European Central Bank to cut stimulus measures in case of pandemic, but slowly
FRANKFURT, Germany (AP) – The European Central Bank has spoken out against a sharp withdrawal of its pandemic support for the economy as the new omicron variant of COVID-19 raises uncertainty over the continent’s recovery.
Thursday’s move comes despite inflation reaching record highs and the United States accelerating its stimulus release.
The bank has confirmed that it will phase out its 1.85 trillion euros ($ 2.1 trillion) pandemic bond purchase stimulus on schedule next year, but will maintain some of the effect by moving part of the purchases to another support program. –
The 19 member countries of the European Union that use the euro had previously seen the economic rebound slow due to an increase in infections of the delta variant and shortages of parts and raw materials. This has held back an economy that depends on trade and supply chains.
THIS IS A CURRENT UPDATE. AP’s previous story follows below.
FRANKFURT, Germany (AP) – The European Central Bank is pulled in two ways: it is caught between a programmed end of its pandemic stimulus package and growing alarm over the new omicron variant of the coronavirus even as other central banks in the all over the world are deciding to take action to combat soaring consumer prices.
The dilemma facing the bank and President Christine Lagarde at their meeting in Frankfurt on Thursday is compounded by a wave of infections caused by the earlier delta variant. On top of that, persistent shortages of parts and raw materials are also contributing to a slowdown in the year-end recovery in the 19 European Union countries that use the euro.
Many questions remain about the rapidly spreading omicron variant, including whether it can escape vaccines and the likelihood of serious illness. This makes the outcome of Thursday’s European Central Bank meeting more difficult to predict than usual, analysts said.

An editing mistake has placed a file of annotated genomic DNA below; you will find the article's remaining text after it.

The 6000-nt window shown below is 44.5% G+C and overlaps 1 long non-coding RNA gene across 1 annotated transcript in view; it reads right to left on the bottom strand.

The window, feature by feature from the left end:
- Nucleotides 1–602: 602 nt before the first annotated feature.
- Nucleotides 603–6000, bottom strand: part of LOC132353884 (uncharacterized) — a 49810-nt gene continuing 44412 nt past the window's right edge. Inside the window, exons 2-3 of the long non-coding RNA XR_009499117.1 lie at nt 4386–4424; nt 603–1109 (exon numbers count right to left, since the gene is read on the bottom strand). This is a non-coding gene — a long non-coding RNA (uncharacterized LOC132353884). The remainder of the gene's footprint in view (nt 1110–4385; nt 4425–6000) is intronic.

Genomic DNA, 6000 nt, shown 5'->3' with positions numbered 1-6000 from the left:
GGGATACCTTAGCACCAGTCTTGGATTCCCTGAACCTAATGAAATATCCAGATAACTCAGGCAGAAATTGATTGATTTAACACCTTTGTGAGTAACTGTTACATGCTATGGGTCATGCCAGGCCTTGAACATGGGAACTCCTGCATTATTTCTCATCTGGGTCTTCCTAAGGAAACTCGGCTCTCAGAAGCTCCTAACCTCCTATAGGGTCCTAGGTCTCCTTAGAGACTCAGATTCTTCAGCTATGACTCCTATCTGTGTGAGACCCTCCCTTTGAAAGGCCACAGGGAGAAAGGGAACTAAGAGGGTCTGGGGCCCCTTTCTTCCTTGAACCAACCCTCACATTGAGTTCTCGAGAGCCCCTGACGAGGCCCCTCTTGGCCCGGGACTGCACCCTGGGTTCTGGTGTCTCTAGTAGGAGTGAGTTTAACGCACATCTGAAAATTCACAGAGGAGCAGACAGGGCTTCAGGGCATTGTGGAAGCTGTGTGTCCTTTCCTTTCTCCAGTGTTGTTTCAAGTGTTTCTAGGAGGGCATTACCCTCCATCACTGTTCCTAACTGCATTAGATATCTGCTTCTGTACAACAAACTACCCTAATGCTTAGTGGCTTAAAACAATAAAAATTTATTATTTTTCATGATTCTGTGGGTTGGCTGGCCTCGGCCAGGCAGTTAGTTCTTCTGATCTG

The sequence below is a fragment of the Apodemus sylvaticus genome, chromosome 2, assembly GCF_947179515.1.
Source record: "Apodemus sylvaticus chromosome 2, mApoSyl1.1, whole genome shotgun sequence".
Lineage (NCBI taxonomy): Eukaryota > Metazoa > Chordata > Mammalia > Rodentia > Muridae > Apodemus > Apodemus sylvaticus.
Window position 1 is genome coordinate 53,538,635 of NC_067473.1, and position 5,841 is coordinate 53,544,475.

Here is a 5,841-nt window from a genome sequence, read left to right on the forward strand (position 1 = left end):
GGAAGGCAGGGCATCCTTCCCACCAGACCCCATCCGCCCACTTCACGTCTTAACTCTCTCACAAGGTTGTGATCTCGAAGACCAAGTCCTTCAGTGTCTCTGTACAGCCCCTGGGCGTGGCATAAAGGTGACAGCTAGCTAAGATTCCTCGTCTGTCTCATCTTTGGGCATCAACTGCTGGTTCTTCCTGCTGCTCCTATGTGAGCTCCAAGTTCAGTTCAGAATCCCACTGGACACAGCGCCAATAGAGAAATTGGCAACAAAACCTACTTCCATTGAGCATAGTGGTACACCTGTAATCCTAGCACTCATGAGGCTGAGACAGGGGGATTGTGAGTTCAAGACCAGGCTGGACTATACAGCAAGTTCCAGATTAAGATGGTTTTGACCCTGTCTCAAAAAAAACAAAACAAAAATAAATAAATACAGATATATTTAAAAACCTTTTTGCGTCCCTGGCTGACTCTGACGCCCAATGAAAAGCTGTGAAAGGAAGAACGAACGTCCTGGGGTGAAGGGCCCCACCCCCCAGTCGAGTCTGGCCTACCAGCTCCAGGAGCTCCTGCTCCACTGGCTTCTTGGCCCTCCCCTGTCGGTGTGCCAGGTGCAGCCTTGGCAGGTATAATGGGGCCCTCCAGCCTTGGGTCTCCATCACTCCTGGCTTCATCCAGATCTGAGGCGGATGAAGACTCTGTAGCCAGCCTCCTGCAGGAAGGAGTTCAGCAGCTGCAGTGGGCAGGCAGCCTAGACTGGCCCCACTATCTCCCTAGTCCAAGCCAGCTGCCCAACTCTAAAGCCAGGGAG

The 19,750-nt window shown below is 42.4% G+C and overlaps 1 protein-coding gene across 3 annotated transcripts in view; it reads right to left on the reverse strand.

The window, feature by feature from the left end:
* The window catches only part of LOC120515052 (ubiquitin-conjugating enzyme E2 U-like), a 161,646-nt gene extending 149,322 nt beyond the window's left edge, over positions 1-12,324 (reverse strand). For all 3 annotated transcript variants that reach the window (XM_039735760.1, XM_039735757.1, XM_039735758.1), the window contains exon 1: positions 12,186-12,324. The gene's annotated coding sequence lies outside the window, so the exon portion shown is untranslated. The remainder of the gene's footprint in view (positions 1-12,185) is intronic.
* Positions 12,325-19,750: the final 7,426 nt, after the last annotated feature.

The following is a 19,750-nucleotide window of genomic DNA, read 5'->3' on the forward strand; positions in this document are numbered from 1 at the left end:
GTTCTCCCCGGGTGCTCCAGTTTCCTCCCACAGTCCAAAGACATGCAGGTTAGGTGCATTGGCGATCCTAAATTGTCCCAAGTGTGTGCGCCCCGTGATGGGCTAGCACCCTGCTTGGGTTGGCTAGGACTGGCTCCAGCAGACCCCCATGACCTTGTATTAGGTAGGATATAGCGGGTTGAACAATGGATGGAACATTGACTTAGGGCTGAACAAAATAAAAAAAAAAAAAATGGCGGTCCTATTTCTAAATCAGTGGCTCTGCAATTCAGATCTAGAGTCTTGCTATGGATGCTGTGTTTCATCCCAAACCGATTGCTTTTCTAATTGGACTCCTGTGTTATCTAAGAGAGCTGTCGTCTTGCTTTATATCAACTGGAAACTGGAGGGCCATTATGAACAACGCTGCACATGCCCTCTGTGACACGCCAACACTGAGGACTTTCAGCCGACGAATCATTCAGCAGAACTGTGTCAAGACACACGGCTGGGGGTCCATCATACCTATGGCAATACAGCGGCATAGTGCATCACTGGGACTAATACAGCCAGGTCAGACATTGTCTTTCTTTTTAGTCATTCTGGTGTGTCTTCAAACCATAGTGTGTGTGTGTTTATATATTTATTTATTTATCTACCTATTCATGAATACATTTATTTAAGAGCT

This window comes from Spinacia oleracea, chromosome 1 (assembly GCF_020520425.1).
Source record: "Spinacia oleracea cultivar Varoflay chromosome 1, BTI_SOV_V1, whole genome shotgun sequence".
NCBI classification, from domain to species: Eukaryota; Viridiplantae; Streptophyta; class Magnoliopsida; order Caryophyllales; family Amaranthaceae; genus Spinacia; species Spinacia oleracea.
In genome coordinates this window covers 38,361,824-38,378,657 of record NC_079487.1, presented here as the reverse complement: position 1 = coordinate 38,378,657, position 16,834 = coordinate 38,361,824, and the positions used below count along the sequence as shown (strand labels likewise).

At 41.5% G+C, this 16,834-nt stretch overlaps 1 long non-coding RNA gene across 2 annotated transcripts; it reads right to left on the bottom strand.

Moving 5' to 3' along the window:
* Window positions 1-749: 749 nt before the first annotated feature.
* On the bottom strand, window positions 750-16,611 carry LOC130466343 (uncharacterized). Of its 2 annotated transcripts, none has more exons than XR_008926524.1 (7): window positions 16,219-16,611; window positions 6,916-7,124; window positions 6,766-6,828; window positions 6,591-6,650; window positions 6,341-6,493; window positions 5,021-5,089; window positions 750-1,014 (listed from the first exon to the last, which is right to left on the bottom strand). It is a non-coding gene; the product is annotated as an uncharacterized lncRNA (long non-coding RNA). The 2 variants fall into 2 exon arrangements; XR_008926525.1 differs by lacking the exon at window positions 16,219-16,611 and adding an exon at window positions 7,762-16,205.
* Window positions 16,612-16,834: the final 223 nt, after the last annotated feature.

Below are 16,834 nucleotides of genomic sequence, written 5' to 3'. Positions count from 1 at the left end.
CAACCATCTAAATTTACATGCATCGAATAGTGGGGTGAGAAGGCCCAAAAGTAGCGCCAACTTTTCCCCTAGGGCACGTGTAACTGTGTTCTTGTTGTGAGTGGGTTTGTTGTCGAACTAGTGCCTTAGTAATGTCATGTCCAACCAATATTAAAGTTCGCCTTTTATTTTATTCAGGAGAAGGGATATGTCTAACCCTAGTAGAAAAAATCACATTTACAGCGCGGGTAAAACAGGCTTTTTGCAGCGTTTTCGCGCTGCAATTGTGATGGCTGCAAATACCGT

“Rarely has the backdrop for a major ECB decision been as uncomfortable and uncertain as it is now,” analysts at Berenberg Bank said.
With the eurozone economy below 0.3% of its pre-pandemic level and inflation at an all-time high of 4.9%, there are factors pushing “for a reduction. significant and rapid monetary stimulus, âBerenberg analysts said. “However, the recent spike in infections in central Europe and the rapid spread of the omicron variant (…) cast a shadow over the short-term outlook for the euro area.”
Analysts say the bank’s board will likely confirm that a â¬ 1.85 trillion ($ 2.08 trillion) bond purchase stimulus will end as scheduled in March 2022. But the The bank could decide to maintain some of the pandemic stimulus by shifting some of the bond purchases to a pre-existing program. He could also promise to restart the pandemic program if necessary.
Bond purchases lower long-term borrowing rates and are aimed at keeping financing affordable so businesses can weather the pandemic downturn.
The Bank of England faces a similar difficult decision on Thursday between higher inflation and concerns about the omicron. Analysts say an increase in the bank’s benchmark rate is possible. If it were to raise rates, it would be the first central bank in the world’s major advanced economies to do so since the start of the pandemic.
Analysts don’t expect the European Central Bank’s first interest rate hike from record lows before 2023, a year or more behind expectations for the U.S. Federal Reserve’s rate takeoff.
The Fed decided to speed up its exit from support for the pandemic crisis, saying on Wednesday it would cut its monthly bond purchases to double the pace it had previously set and likely end it in March. This puts the Fed on track to start raising rates as early as the first half of next year.
Inflation in the eurozone is well above the European bank’s 2% target, but banking officials and many economists say the rise in consumer prices is temporary and will end. will likely ease next year. The most recent projections by the bank’s staff project inflation of just 1.5% in 2023. New forecasts, including the first inflation outlook for 2024, are expected at Thursday’s meeting.
It’s a different situation than the Fed is facing, where US stimulus and infrastructure spending, along with a strong rebound in growth, have resulted in stronger inflationary pressures.
The eurozone economy grew 2.2% in the third quarter from the previous quarter, but economists say the pace has already slowed significantly due to parts shortages and higher virus cases that are discouraging retailers. face to face indoor activities and add loads on travel.